Chapter 11. The Case for Growth
Elliott H. Gue
Many investors assume that stocks paying dividends are inherently safer investments than growth-oriented names that offer no yield. The logic goes that companies with dividends offer steady income while gains from growth stocks are ephemeral, based solely on ever-shifting expectations of future earnings prospects and economic conditions.
Investing for growth and capital gains is all too often associated with painful memories of the technology bubble in the late 1990s, during which investors shunned value and dividend-paying stocks, bidding up valuations on growth-oriented names to unprecedented levels. After all, those who drank the New Economy Kool-Aid projected that the Internet would offer companies limitless growth opportunities.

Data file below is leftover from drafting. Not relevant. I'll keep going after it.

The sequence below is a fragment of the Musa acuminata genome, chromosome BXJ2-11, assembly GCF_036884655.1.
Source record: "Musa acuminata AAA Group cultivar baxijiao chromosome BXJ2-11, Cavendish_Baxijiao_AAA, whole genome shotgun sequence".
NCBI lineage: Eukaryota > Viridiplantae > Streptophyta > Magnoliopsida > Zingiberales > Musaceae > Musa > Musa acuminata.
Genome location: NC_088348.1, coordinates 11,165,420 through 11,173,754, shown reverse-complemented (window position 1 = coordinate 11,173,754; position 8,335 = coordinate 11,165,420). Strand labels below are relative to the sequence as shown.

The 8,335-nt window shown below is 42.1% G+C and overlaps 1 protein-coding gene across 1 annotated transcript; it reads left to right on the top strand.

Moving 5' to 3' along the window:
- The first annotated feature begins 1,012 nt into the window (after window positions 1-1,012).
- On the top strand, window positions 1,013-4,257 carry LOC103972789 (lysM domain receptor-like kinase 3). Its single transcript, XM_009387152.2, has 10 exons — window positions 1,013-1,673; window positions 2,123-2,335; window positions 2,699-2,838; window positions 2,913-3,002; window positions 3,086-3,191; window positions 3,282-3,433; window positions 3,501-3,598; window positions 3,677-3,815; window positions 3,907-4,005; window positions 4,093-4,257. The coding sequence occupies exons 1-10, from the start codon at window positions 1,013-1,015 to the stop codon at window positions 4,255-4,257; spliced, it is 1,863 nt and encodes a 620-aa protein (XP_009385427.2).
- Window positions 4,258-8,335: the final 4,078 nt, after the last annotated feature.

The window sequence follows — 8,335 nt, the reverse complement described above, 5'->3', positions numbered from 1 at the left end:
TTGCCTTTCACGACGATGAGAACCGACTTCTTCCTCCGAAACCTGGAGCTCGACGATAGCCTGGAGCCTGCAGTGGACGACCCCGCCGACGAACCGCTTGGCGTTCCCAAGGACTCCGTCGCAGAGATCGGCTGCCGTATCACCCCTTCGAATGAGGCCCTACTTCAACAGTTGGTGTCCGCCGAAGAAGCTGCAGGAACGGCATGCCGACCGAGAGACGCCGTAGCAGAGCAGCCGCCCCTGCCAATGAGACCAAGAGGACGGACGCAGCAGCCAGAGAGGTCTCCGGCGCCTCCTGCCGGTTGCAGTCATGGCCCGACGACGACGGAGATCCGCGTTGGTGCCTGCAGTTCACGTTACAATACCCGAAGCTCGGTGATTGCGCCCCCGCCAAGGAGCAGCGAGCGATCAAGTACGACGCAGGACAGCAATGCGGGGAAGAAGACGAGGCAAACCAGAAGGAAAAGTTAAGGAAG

Some concluded that dividends were totally anachronistic; companies should reinvest their cash to grow the business further. The folly of that growth-at-any-price mantra became all too apparent after the 2000 tech wreck.
But, the easy money policies of the Federal Reserve after 2001 helped to inflate an income stock bubble that was every bit as pernicious as the tech boom and bust that preceded it. As Figure 11.1 shows, amid a series of rate cuts the U.S. national average yield on a 1-year certificate of deposit (CD) collapsed from more than 6 percent at the beginning of the decade to less than 2 percent, an insufficient payout for most investors looking for regular income from their savings.
Figure 11.1. Effect ...